Liberty Shoes (NSE:LIBERTSHOE) has a pretty healthy track record


Legendary fund manager Li Lu (whom Charlie Munger once backed) once said, “The greatest risk in investing is not price volatility, but whether you will suffer a permanent loss of capital. It’s natural to consider a company’s balance sheet when looking at its riskiness, as debt is often involved when a company fails. We can see that Liberty Shoes Ltd. (NSE:LIBERTSHOE) uses debt in its business. But the real question is whether this debt makes the business risky.

What risk does debt carry?

Generally speaking, debt only becomes a real problem when a company cannot easily repay it, either by raising capital or with its own cash flow. If things go really bad, lenders can take over the business. However, a more common (but still painful) scenario is that it has to raise new equity at a low price, thereby permanently diluting shareholders. By replacing dilution, however, debt can be a great tool for companies that need capital to invest in growth at high rates of return. When we think about a company’s use of debt, we first look at cash and debt together.

Check out our latest analysis for Liberty Shoes

How much debt do Liberty shoes carry?

As you can see below, Liberty Shoes had a debt of ₹896.8 million as of September 2021, up from ₹1.21 billion the previous year. On the other hand, he has ₹38.8 million in cash, resulting in a net debt of around ₹857.9 million.

NSEI:LIBERTSHOE Historical Debt to Equity January 25, 2022

How healthy is Liberty Shoes’ balance sheet?

According to the latest published balance sheet, Liberty Shoes had liabilities of ₹1.66 billion due within 12 months and liabilities of ₹978.9 million due beyond 12 months. As compensation for these obligations, it had cash of ₹38.8 million as well as receivables valued at ₹1.17 billion due within 12 months. It therefore has liabilities totaling ₹1.44 billion more than its cash and short-term receivables, combined.

This shortfall is not that bad as Liberty Shoes is worth ₹2.65 billion and therefore could probably raise enough capital to shore up its balance sheet, should the need arise. But it is clear that it must be carefully examined whether he can manage his debt without dilution.

We use two main ratios to inform us about debt to earnings levels. The first is net debt divided by earnings before interest, taxes, depreciation and amortization (EBITDA), while the second is how often its earnings before interest and taxes (EBIT) covers its interest expense (or its interests, for short). The advantage of this approach is that we consider both the absolute amount of debt (with net debt to EBITDA) and the actual interest expense associated with that debt (with its interest coverage ratio ).

Given that net debt is only 1.5 times EBITDA, it is initially surprising to see that Liberty Shoes’ EBIT has a low interest coverage of 2.2 times. So, even if we are not necessarily alarmed, we think that his debt is far from trivial. Notably, Liberty Shoes’ EBIT launched higher than Elon Musk, gaining a whopping 252% over last year. When analyzing debt levels, the balance sheet is the obvious starting point. But it is the profits of Liberty Shoes that will influence the balance sheet in the future. So, if you want to know more about its earnings, it might be worth checking out this graph of its long-term trend.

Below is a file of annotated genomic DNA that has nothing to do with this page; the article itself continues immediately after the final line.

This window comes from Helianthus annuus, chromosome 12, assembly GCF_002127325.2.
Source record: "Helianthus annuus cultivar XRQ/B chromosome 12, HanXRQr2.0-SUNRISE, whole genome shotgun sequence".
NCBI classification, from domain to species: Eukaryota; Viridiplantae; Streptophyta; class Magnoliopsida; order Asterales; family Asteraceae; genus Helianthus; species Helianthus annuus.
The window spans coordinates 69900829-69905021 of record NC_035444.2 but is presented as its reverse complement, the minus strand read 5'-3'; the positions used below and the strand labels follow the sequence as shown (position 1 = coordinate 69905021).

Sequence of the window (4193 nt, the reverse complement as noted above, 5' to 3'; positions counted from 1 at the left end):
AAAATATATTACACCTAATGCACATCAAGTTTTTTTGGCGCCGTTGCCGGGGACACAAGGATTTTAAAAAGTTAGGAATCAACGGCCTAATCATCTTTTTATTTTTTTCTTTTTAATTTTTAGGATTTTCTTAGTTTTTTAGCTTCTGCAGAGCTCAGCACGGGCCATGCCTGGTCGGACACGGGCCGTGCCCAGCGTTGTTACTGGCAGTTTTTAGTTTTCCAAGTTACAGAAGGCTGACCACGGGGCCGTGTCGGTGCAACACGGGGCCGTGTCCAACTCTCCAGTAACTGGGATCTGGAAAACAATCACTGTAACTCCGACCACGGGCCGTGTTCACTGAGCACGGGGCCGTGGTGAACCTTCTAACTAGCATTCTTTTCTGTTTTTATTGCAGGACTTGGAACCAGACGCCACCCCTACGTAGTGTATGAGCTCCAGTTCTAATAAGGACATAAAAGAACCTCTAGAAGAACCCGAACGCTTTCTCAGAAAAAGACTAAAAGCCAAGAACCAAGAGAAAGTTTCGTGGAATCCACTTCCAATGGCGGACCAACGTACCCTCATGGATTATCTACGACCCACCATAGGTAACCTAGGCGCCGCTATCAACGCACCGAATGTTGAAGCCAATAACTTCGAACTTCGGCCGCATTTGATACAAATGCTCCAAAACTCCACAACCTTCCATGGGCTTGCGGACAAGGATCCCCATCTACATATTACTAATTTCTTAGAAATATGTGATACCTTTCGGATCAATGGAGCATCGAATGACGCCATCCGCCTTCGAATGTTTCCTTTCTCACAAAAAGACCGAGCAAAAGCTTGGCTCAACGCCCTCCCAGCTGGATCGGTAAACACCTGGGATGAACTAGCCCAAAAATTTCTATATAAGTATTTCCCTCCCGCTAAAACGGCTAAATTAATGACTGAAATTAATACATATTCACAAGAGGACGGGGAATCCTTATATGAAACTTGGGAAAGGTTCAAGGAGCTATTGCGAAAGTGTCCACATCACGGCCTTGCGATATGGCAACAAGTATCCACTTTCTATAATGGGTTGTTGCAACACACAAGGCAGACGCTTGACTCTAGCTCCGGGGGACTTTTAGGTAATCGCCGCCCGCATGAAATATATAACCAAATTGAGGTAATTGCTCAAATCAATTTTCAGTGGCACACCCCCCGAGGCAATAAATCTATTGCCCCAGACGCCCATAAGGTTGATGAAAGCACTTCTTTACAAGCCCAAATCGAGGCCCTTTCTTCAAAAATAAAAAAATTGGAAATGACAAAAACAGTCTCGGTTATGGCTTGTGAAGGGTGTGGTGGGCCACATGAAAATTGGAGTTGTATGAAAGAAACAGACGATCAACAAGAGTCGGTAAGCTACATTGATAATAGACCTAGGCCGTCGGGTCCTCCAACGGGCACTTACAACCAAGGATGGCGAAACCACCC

Finally, a company can only repay its debts with cold hard cash, not with book profits. It is therefore worth checking how much of this EBIT is supported by free cash flow. Over the past three years, Liberty Shoes has recorded free cash flow of 75% of its EBIT, which is about normal given that free cash flow excludes interest and taxes. This free cash flow puts the company in a good position to repay its debt, should it arise.

Our point of view

Liberty Shoes’ EBIT growth rate suggests it can manage its debt as easily as Cristiano Ronaldo could score a goal against an Under-14 keeper. But the hard truth is that we are concerned about his coverage of interests. Looking at all of the aforementioned factors together, it seems to us that Liberty Shoes can manage its debt quite comfortably. Of course, while this leverage can improve return on equity, it comes with more risk, so it’s worth keeping an eye out for. There is no doubt that we learn the most about debt from the balance sheet. But at the end of the day, every business can contain risks that exist outside of the balance sheet. These risks can be difficult to spot. Every business has them, and we’ve spotted 3 warning signs for Liberty Shoes (2 of which are a bit of a concern!) that you should know about.

In the end, sometimes it’s easier to focus on companies that don’t even need to take on debt. Readers can access a list of growth stocks with no net debt 100% freeat present.

This Simply Wall St article is general in nature. We provide commentary based on historical data and analyst forecasts only using unbiased methodology and our articles are not intended to be financial advice. It is not a recommendation to buy or sell stocks and does not take into account your objectives or financial situation. Our goal is to bring you targeted long-term analysis based on fundamental data. Note that our analysis may not take into account the latest announcements from price-sensitive companies or qualitative materials. Simply Wall St has no position in the stocks mentioned.


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